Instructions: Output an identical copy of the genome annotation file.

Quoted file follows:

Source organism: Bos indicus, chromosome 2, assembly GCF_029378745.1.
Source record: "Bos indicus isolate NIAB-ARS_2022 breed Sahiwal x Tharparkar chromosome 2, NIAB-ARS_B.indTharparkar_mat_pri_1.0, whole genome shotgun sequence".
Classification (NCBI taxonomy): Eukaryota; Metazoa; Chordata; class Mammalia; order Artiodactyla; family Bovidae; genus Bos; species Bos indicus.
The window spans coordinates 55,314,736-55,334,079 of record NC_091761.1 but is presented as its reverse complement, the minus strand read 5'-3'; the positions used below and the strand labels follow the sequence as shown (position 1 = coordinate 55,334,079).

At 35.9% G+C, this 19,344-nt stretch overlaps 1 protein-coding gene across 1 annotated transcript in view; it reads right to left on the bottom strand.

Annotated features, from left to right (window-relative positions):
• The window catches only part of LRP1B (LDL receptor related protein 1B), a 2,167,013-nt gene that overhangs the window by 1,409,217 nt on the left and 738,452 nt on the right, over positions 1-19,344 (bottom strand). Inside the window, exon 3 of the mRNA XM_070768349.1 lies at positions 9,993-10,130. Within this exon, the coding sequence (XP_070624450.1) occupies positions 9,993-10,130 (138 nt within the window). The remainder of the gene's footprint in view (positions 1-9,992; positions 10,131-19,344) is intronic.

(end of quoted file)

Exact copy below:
Source organism: Bos indicus, chromosome 2, assembly GCF_029378745.1.
Source record: "Bos indicus isolate NIAB-ARS_2022 breed Sahiwal x Tharparkar chromosome 2, NIAB-ARS_B.indTharparkar_mat_pri_1.0, whole genome shotgun sequence".
Classification (NCBI taxonomy): Eukaryota; Metazoa; Chordata; class Mammalia; order Artiodactyla; family Bovidae; genus Bos; species Bos indicus.
The window spans coordinates 55,314,736-55,334,079 of record NC_091761.1 but is presented as its reverse complement, the minus strand read 5'-3'; the positions used below and the strand labels follow the sequence as shown (position 1 = coordinate 55,334,079).

At 35.9% G+C, this 19,344-nt stretch overlaps 1 protein-coding gene across 1 annotated transcript in view; it reads right to left on the bottom strand.

Annotated features, from left to right (window-relative positions):
• The window catches only part of LRP1B (LDL receptor related protein 1B), a 2,167,013-nt gene that overhangs the window by 1,409,217 nt on the left and 738,452 nt on the right, over positions 1-19,344 (bottom strand). Inside the window, exon 3 of the mRNA XM_070768349.1 lies at positions 9,993-10,130. Within this exon, the coding sequence (XP_070624450.1) occupies positions 9,993-10,130 (138 nt within the window). The remainder of the gene's footprint in view (positions 1-9,992; positions 10,131-19,344) is intronic.